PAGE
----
- From: Peter Larsen <plarsen@xxxxxxxxxxxxxxxxxxxxxxx>
- Date: Mon, 05 Mar 2012 13:28:00 -0500
On Mon, 2012-03-05 at 17:12 +1030, Tim wrote:
On Sun, 2012-03-04 at 15:13 -0500, Peter Larsen wrote:
The "partition type" is something DOS/Windows uses (to a degree) and
for backwards compatability reasons, you still see MS products use
these labels. Linux, however, does not adhere to or use the partition
types at all.
I do not think so. As I recall, set a partition up as being "swap" and
the system automatically finds it as a swap partition. Also, formatting
tools can read the partition type, and automatically choose the same
file system, when formatting it.
Anaconda may use it - but I doubt it. It's a lot safer to simply look
for the signature of the partition content to see what it is. It's how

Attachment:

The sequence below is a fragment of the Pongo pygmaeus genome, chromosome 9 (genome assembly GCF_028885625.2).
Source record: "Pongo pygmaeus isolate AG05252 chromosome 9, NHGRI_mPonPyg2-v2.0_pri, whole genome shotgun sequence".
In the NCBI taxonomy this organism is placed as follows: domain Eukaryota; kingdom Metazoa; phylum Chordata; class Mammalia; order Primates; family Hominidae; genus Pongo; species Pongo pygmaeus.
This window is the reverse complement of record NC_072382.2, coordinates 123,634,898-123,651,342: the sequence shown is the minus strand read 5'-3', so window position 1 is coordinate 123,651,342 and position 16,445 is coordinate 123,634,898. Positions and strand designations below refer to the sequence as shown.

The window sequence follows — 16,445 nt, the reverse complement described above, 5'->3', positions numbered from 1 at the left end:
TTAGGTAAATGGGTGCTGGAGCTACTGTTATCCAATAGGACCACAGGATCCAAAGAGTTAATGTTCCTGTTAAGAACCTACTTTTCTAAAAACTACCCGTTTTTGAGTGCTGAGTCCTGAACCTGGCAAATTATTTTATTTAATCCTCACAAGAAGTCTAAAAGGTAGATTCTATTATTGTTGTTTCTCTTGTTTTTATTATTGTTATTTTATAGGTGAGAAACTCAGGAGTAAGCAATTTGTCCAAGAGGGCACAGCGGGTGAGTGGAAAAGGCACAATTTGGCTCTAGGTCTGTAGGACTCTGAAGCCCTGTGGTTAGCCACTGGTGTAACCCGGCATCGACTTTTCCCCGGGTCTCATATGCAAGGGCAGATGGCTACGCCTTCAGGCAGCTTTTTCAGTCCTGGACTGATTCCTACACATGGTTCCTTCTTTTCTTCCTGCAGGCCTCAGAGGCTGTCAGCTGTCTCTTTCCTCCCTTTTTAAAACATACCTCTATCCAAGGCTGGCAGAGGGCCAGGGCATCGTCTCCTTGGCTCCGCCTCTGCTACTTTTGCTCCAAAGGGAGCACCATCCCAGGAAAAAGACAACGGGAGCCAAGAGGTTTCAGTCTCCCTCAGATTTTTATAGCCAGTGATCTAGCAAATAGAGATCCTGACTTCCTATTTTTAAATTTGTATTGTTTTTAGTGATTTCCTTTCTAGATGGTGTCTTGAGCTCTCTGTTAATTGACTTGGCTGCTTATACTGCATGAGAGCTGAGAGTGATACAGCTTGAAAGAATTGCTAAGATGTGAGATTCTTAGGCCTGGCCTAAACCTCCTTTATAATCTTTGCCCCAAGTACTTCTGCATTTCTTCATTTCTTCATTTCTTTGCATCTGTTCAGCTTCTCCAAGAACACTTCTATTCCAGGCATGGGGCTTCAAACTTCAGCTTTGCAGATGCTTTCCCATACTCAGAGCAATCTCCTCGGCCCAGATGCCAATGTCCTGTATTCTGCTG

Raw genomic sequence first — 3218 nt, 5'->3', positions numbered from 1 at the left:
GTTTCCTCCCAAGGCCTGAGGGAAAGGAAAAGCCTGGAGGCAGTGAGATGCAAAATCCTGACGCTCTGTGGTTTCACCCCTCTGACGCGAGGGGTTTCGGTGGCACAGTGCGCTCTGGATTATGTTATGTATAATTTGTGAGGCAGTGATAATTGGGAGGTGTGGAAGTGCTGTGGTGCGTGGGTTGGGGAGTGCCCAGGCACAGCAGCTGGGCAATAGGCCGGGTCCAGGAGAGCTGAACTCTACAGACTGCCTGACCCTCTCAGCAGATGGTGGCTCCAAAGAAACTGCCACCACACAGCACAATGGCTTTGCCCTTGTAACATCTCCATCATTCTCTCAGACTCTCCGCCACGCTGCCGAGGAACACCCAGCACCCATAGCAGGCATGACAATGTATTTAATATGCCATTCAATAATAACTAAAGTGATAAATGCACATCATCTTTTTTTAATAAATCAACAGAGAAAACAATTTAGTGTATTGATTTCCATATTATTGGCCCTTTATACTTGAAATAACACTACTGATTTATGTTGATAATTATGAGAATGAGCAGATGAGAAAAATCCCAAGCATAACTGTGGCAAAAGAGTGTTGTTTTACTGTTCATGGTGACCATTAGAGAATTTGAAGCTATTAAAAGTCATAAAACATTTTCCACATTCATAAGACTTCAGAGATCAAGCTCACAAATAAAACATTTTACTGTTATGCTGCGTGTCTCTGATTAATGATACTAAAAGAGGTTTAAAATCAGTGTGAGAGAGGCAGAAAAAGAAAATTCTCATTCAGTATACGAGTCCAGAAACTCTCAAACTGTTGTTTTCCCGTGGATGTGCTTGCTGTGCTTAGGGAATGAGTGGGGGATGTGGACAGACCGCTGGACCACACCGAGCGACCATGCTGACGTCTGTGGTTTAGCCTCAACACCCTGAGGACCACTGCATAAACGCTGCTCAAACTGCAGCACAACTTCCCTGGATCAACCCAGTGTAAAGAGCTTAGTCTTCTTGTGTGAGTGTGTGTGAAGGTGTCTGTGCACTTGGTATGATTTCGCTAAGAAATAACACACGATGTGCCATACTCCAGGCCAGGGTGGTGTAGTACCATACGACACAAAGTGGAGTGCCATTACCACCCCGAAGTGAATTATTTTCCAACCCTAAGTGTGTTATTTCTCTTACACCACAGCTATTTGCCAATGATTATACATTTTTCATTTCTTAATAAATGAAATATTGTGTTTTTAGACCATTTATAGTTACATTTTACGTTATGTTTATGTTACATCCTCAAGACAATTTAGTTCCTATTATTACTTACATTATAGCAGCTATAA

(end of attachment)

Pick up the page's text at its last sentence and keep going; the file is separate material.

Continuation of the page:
md and lvm is detected, so why not swap and ext2/3/4?
What "format" (presuming you mean mkfs) reads the partition type? I
cannot find anything in man pages or anything that indicates it reads
anything to determine the filesystem type. Ie. how would it access the
partition table if you do "mkfs /dev/sda2"?? The table is on /dev/sda
Of course one can create a DOS partition, for example, then reformat it
as a Linux one using an EXT3 file system, as an override, and the system
won't care what the partition type was. But that doesn't fit into Linux
not using the partition types at all.
I've not seen it use - not even during installation. It would be
interesting to see an example - so far I've never seen any indication it
uses it, not even during upgrade/installation.
Wise words of the day:
I have a map of the United States. It's actual size. I spent last summer
folding it. People ask me where I live, and I say, "E6".
-- Steven Wright
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